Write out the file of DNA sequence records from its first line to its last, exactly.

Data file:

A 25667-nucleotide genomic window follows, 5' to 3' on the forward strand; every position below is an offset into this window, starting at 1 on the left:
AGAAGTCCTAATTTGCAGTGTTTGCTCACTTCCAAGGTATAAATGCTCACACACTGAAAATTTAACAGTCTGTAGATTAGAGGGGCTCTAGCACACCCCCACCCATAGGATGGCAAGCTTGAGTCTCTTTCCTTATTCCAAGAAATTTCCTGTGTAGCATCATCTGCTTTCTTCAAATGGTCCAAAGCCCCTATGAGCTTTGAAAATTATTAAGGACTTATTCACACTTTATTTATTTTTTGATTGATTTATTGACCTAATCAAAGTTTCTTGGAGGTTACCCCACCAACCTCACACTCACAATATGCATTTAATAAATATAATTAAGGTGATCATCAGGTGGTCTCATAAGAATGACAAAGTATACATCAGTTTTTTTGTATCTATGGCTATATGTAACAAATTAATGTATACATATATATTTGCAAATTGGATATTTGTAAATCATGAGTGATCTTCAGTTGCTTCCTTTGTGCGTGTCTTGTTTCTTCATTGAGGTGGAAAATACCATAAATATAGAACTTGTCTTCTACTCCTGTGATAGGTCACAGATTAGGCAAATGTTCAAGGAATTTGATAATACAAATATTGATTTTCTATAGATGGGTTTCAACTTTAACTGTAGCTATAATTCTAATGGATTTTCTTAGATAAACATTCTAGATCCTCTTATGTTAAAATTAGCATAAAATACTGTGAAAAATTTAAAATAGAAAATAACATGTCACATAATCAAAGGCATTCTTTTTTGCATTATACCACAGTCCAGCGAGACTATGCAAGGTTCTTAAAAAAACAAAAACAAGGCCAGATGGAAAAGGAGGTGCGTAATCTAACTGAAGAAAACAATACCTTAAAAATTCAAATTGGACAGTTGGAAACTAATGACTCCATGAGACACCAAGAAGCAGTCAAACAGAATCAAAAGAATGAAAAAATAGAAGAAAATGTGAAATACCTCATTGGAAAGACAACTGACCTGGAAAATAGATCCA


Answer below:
A 25667-nucleotide genomic window follows, 5' to 3' on the forward strand; every position below is an offset into this window, starting at 1 on the left:
AGAAGTCCTAATTTGCAGTGTTTGCTCACTTCCAAGGTATAAATGCTCACACACTGAAAATTTAACAGTCTGTAGATTAGAGGGGCTCTAGCACACCCCCACCCATAGGATGGCAAGCTTGAGTCTCTTTCCTTATTCCAAGAAATTTCCTGTGTAGCATCATCTGCTTTCTTCAAATGGTCCAAAGCCCCTATGAGCTTTGAAAATTATTAAGGACTTATTCACACTTTATTTATTTTTTGATTGATTTATTGACCTAATCAAAGTTTCTTGGAGGTTACCCCACCAACCTCACACTCACAATATGCATTTAATAAATATAATTAAGGTGATCATCAGGTGGTCTCATAAGAATGACAAAGTATACATCAGTTTTTTTGTATCTATGGCTATATGTAACAAATTAATGTATACATATATATTTGCAAATTGGATATTTGTAAATCATGAGTGATCTTCAGTTGCTTCCTTTGTGCGTGTCTTGTTTCTTCATTGAGGTGGAAAATACCATAAATATAGAACTTGTCTTCTACTCCTGTGATAGGTCACAGATTAGGCAAATGTTCAAGGAATTTGATAATACAAATATTGATTTTCTATAGATGGGTTTCAACTTTAACTGTAGCTATAATTCTAATGGATTTTCTTAGATAAACATTCTAGATCCTCTTATGTTAAAATTAGCATAAAATACTGTGAAAAATTTAAAATAGAAAATAACATGTCACATAATCAAAGGCATTCTTTTTTGCATTATACCACAGTCCAGCGAGACTATGCAAGGTTCTTAAAAAAACAAAAACAAGGCCAGATGGAAAAGGAGGTGCGTAATCTAACTGAAGAAAACAATACCTTAAAAATTCAAATTGGACAGTTGGAAACTAATGACTCCATGAGACACCAAGAAGCAGTCAAACAGAATCAAAAGAATGAAAAAATAGAAGAAAATGTGAAATACCTCATTGGAAAGACAACTGACCTGGAAAATAGATCCA